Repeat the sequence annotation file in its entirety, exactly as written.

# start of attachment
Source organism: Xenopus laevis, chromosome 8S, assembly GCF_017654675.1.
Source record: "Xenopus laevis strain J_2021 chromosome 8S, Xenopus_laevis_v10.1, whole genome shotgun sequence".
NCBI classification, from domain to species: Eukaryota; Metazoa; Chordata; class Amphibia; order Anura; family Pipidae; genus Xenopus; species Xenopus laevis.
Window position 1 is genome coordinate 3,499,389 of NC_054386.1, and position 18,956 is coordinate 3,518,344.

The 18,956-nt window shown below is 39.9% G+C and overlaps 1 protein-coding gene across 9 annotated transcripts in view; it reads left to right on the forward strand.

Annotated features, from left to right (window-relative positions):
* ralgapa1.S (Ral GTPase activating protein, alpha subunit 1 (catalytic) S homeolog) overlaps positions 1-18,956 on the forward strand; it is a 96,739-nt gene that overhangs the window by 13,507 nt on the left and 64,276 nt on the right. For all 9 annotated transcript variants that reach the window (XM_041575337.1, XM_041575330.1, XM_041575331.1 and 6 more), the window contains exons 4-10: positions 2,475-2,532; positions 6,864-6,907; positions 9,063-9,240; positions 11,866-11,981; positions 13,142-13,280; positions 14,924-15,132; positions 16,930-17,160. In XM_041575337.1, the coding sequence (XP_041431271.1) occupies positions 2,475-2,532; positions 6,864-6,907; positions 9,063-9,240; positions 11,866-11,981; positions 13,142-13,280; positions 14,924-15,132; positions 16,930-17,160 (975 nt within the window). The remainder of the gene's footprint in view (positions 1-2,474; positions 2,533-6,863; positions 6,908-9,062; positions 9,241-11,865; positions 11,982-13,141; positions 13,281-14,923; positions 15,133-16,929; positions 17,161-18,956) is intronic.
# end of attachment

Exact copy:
Source organism: Xenopus laevis, chromosome 8S, assembly GCF_017654675.1.
Source record: "Xenopus laevis strain J_2021 chromosome 8S, Xenopus_laevis_v10.1, whole genome shotgun sequence".
NCBI classification, from domain to species: Eukaryota; Metazoa; Chordata; class Amphibia; order Anura; family Pipidae; genus Xenopus; species Xenopus laevis.
Window position 1 is genome coordinate 3,499,389 of NC_054386.1, and position 18,956 is coordinate 3,518,344.

The 18,956-nt window shown below is 39.9% G+C and overlaps 1 protein-coding gene across 9 annotated transcripts in view; it reads left to right on the forward strand.

Annotated features, from left to right (window-relative positions):
* ralgapa1.S (Ral GTPase activating protein, alpha subunit 1 (catalytic) S homeolog) overlaps positions 1-18,956 on the forward strand; it is a 96,739-nt gene that overhangs the window by 13,507 nt on the left and 64,276 nt on the right. For all 9 annotated transcript variants that reach the window (XM_041575337.1, XM_041575330.1, XM_041575331.1 and 6 more), the window contains exons 4-10: positions 2,475-2,532; positions 6,864-6,907; positions 9,063-9,240; positions 11,866-11,981; positions 13,142-13,280; positions 14,924-15,132; positions 16,930-17,160. In XM_041575337.1, the coding sequence (XP_041431271.1) occupies positions 2,475-2,532; positions 6,864-6,907; positions 9,063-9,240; positions 11,866-11,981; positions 13,142-13,280; positions 14,924-15,132; positions 16,930-17,160 (975 nt within the window). The remainder of the gene's footprint in view (positions 1-2,474; positions 2,533-6,863; positions 6,908-9,062; positions 9,241-11,865; positions 11,982-13,141; positions 13,281-14,923; positions 15,133-16,929; positions 17,161-18,956) is intronic.